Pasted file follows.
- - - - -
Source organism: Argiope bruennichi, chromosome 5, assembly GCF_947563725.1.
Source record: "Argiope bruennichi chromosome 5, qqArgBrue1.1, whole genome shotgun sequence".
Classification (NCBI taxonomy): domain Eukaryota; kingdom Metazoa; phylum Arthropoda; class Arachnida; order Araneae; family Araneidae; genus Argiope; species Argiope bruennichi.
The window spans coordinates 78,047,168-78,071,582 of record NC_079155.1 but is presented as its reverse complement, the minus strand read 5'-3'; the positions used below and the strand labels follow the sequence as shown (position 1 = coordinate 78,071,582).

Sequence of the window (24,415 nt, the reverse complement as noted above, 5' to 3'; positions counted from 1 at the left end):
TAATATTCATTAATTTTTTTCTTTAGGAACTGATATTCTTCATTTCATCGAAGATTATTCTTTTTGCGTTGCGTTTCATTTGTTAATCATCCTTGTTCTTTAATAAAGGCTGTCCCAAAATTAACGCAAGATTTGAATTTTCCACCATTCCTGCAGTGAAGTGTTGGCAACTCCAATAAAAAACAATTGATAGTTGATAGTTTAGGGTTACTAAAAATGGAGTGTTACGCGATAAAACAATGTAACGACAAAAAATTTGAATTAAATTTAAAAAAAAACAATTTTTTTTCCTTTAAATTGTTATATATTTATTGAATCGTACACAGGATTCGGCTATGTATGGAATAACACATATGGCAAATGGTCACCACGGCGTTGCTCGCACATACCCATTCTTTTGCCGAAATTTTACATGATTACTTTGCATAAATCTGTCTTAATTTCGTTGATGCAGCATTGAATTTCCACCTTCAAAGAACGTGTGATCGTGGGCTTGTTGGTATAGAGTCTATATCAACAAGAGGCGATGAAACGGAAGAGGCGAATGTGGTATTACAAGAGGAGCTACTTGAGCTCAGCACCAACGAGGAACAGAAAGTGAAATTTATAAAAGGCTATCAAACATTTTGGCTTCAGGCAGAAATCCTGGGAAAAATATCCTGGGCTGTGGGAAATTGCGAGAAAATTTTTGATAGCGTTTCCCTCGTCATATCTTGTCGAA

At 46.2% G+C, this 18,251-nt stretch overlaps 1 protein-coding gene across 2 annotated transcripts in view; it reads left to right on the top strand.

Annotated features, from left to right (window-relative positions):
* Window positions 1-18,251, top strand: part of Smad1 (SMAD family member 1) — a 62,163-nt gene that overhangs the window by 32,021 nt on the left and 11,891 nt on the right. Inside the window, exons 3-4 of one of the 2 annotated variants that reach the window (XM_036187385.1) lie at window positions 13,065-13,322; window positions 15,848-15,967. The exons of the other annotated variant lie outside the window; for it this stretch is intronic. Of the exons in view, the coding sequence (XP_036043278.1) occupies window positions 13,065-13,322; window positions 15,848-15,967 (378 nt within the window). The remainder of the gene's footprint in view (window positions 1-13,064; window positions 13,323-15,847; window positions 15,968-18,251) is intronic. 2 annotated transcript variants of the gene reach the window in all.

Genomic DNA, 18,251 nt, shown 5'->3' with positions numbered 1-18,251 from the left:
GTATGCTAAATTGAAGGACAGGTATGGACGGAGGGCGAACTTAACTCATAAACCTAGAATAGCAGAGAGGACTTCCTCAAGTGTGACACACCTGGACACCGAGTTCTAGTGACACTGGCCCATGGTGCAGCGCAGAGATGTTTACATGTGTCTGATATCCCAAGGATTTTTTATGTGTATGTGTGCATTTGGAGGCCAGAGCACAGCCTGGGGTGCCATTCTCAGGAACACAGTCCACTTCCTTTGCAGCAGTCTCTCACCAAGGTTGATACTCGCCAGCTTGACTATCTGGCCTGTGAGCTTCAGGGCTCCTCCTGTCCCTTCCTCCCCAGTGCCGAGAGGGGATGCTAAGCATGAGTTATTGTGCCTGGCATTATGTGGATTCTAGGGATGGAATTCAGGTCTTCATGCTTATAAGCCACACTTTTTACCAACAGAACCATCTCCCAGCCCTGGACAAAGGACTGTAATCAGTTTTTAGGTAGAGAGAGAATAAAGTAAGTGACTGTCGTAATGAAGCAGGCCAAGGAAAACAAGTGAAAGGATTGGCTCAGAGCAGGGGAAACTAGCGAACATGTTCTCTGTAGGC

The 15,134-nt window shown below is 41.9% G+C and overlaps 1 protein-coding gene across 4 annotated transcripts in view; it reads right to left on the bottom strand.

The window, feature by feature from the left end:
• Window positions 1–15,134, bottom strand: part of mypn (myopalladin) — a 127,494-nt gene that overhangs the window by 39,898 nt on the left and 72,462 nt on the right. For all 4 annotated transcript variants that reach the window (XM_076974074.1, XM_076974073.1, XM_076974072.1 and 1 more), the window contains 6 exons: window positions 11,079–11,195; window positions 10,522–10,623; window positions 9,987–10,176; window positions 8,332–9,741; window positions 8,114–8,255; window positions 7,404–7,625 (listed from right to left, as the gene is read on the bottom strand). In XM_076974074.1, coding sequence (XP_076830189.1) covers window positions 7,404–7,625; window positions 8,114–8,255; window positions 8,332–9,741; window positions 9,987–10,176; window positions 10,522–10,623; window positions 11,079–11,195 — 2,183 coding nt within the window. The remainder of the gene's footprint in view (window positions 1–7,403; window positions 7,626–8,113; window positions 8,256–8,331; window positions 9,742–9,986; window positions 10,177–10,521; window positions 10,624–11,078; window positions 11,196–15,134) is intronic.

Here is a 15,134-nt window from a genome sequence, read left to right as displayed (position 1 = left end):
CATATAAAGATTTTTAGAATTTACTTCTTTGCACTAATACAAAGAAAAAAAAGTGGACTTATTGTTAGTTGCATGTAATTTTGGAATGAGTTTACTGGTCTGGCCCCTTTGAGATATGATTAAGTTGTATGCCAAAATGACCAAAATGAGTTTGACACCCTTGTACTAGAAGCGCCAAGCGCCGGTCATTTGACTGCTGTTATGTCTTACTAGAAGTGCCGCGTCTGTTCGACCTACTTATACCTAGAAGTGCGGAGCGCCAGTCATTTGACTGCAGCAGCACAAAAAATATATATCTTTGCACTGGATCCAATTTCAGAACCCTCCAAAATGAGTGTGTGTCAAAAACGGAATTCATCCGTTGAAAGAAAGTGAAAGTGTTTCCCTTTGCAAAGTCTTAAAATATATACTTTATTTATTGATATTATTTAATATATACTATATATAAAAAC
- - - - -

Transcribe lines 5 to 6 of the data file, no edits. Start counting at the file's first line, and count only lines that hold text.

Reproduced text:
Sequence of the window (24,415 nt, the reverse complement as noted above, 5' to 3'; positions counted from 1 at the left end):
TAATATTCATTAATTTTTTTCTTTAGGAACTGATATTCTTCATTTCATCGAAGATTATTCTTTTTGCGTTGCGTTTCATTTGTTAATCATCCTTGTTCTTTAATAAAGGCTGTCCCAAAATTAACGCAAGATTTGAATTTTCCACCATTCCTGCAGTGAAGTGTTGGCAACTCCAATAAAAAACAATTGATAGTTGATAGTTTAGGGTTACTAAAAATGGAGTGTTACGCGATAAAACAATGTAACGACAAAAAATTTGAATTAAATTTAAAAAAAAACAATTTTTTTTCCTTTAAATTGTTATATATTTATTGAATCGTACACAGGATTCGGCTATGTATGGAATAACACATATGGCAAATGGTCACCACGGCGTTGCTCGCACATACCCATTCTTTTGCCGAAATTTTACATGATTACTTTGCATAAATCTGTCTTAATTTCGTTGATGCAGCATTGAATTTCCACCTTCAAAGAACGTGTGATCGTGGGCTTGTTGGTATAGAGTCTATATCAACAAGAGGCGATGAAACGGAAGAGGCGAATGTGGTATTACAAGAGGAGCTACTTGAGCTCAGCACCAACGAGGAACAGAAAGTGAAATTTATAAAAGGCTATCAAACATTTTGGCTTCAGGCAGAAATCCTGGGAAAAATATCCTGGGCTGTGGGAAATTGCGAGAAAATTTTTGATAGCGTTTCCCTCGTCATATCTTGTCGAA